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Elisabeth Best

Elisabeth Best
Former Miller-McCune Fellow Elisabeth Best is currently pursuing a Masters of Pacific International Affairs at the University of California, San Diego School of International Relations and Pacific Studies, where she is the editor in chief of the Journal of International Policy Solutions. She graduated from UC Santa Barbara in June 2009 with a BA in global studies and a minor in professional editing. As an undergraduate, she wrote for The GW Hatchet and Coastlines magazine and hosted “The Backseat” on WRGW.

Recent articles

In Class-Action Lawsuits, You’re Only Suing Yourself

Feeling let down by that financial firm you invested in? New research suggests class-action lawsuits should go after the people responsible for your loss, not the company.

Alcohol Makes Bigger Guys More Aggressive

One drink of alcohol may make a smaller guy more drunk, but research suggests it makes a bigger guy more aggressive.

Extending the Sin Tax to the Tanning Bed

Research has shown that “sin taxes” help reduce consumption of addictive substances like cigarettes and alcohol. Could the same be true for tanning?

Blondes Have More Funds

If money equals fun, the adage that blondes have more of it appears to be true. Research suggests that blond women make more and marry richer than women with a different hair color.

Rerouting Gray Whales By Audio

Researchers are testing a new technology to protect whales from human enterprises by rerouting them.

Continental’s Charitable Donations May Be In Departure Lounge

Continental and United’s proposed merger entails a relocation of Continental’s headquarters to Chicago. Houstonians (rightfully) fear that this means a relocation of charitable contributions, too.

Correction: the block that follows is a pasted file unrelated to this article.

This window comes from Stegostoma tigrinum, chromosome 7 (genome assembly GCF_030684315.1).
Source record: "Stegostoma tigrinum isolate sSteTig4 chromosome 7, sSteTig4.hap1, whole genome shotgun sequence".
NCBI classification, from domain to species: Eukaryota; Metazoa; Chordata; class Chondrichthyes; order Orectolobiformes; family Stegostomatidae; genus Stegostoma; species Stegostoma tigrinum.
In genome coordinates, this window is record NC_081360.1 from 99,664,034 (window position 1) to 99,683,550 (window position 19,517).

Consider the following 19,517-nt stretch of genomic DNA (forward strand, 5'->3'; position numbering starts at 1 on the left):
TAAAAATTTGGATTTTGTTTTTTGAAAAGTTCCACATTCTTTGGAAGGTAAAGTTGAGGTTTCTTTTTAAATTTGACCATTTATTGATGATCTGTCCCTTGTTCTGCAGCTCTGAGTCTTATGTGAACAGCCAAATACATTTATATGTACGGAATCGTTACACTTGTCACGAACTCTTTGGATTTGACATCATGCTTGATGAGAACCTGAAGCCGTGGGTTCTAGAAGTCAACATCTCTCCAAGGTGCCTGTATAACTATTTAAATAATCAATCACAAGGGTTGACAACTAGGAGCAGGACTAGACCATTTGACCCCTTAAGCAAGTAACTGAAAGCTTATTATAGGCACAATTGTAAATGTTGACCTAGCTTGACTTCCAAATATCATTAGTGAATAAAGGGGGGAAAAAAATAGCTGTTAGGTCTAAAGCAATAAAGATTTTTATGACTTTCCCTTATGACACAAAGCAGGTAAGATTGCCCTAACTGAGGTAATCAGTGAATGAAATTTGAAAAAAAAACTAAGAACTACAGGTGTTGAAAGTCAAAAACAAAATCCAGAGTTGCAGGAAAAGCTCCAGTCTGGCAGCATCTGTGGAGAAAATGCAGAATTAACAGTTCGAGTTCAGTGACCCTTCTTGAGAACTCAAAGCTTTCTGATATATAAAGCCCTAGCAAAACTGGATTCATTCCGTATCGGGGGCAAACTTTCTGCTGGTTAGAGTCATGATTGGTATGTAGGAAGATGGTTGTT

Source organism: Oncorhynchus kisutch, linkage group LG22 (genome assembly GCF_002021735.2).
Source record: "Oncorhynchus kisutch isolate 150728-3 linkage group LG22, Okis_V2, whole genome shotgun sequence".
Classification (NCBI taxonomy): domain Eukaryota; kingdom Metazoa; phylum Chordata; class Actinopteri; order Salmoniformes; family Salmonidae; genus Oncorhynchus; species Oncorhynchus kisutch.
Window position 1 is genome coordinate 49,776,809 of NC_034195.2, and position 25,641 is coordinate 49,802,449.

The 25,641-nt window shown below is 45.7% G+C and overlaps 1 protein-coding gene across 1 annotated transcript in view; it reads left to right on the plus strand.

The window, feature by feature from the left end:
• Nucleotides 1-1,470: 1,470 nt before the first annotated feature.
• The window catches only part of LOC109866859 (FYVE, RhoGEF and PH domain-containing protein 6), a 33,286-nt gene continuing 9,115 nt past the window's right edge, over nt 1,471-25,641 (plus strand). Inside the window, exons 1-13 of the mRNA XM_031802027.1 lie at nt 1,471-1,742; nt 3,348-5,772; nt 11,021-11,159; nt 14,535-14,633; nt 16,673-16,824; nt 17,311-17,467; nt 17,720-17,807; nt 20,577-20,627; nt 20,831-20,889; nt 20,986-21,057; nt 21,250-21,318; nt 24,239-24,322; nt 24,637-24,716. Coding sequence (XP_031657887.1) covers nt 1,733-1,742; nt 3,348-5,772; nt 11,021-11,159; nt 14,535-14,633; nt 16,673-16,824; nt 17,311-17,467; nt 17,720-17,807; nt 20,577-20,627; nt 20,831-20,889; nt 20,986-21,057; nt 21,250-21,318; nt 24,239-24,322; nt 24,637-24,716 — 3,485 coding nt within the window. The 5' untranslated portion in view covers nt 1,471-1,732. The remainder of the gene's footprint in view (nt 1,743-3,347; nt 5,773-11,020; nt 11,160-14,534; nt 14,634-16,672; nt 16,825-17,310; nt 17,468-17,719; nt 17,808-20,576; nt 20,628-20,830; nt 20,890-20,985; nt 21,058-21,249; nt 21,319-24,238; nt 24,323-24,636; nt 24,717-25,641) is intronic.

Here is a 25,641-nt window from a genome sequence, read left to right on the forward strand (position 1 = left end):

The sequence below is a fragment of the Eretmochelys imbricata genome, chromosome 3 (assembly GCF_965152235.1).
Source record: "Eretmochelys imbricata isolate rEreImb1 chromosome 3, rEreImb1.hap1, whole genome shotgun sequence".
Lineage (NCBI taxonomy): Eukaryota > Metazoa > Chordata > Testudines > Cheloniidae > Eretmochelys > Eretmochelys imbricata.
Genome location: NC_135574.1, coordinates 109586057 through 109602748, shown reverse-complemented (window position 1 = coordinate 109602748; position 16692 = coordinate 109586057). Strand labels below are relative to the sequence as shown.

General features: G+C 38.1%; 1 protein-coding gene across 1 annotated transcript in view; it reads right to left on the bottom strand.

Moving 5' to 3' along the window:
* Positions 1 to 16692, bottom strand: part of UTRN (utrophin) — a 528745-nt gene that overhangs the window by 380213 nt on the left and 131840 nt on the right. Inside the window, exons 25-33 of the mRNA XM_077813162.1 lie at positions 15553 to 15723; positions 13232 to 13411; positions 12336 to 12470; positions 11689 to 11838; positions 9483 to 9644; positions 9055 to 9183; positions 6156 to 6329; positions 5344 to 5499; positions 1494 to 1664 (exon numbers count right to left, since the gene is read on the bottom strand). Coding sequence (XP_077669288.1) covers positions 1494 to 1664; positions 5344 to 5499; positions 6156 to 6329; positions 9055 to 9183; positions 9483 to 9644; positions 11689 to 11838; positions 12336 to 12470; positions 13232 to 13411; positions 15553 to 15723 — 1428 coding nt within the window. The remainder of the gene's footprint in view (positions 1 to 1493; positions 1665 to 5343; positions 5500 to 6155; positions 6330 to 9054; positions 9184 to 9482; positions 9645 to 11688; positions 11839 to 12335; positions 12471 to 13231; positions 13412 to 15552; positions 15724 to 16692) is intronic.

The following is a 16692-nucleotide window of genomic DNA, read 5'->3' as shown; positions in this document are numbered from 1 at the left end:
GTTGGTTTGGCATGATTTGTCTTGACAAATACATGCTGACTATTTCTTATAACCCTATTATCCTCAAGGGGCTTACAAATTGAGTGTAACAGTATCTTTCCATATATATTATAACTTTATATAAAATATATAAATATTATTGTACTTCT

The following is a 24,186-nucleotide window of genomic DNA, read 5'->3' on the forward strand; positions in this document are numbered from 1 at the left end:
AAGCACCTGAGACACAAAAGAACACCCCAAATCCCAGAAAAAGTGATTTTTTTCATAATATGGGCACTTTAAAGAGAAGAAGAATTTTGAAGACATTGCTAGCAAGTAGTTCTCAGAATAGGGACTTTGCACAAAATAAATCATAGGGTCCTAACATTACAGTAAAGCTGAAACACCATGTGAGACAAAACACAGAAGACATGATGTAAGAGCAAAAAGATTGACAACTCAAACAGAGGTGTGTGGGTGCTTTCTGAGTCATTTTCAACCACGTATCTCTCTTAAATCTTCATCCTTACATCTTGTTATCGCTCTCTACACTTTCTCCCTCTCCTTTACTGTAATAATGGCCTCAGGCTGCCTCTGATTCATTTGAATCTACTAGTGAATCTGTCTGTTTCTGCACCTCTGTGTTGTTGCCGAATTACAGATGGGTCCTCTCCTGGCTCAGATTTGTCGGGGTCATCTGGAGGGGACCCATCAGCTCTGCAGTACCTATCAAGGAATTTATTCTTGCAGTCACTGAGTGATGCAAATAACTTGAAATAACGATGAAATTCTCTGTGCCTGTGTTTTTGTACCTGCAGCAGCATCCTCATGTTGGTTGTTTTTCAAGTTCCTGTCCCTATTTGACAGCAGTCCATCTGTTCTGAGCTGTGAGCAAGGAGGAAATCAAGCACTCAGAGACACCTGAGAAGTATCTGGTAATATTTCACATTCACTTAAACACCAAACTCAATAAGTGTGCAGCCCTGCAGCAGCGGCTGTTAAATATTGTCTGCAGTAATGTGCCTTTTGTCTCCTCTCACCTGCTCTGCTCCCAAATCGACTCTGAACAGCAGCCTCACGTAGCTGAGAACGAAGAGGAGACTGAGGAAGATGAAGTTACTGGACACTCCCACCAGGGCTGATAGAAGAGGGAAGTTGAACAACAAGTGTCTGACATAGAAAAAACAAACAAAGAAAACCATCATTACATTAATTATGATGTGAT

One Grad Faces Decisions in a Time of Recession

One year out of college, Miller-McCune fellow and economics aficionado Elisabeth Best examines her options for work or more schooling.

Better Weapons Don’t Make for Shorter Wars

In spite of major advances in offensive military technology, researcher Marco Nilsson says the most cost-efficient weapon is a motivated soldier fighting a defensive war.

The Benefits of Broadband on Internet Use

Universal broadband Internet probably won’t help people find jobs, but it may improve their health outcomes (and music libraries).

Science Comes to the Rescue of Lab Rats

Scientists at Tel Aviv University are bioengineering tissues that can take the place of lab rats, saving untold lives.

Bicycles and the ‘Immigrant Effect’

Finally, some research that may have positive public health implications for minorities! (Or at least recent immigrants.)

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Quick Studies

When a Romance Is Threatened, People Rebound With God

And when they feel God might reject them, they buddy up to their partner.

How Can We Protect Open Ocean That Does Not Yet Exist?

As global warming melts ice and ushers in a wave of commercial activity in the Arctic, scientists are thinking about how to protect environments of the future.

What Kind of Beat Makes You Want to Groove?

The science behind the rhythms that get you on the dance floor.

Pollution’s Racial Divides

When it comes to the injustice of air pollution, the divide between blacks and whites is greater than the gap between the rich and the poor.

Hunger and Low Blood Sugar Can Spur Domestic Quarrels

In an experiment, scientists found a correlation between low blood glucose and higher levels of spousal frustration.

The Big One

One state—Pennsylvania—logs 52 percent of all sales, shipments, and receipts for the chocolate manufacturing industry. March/April 2014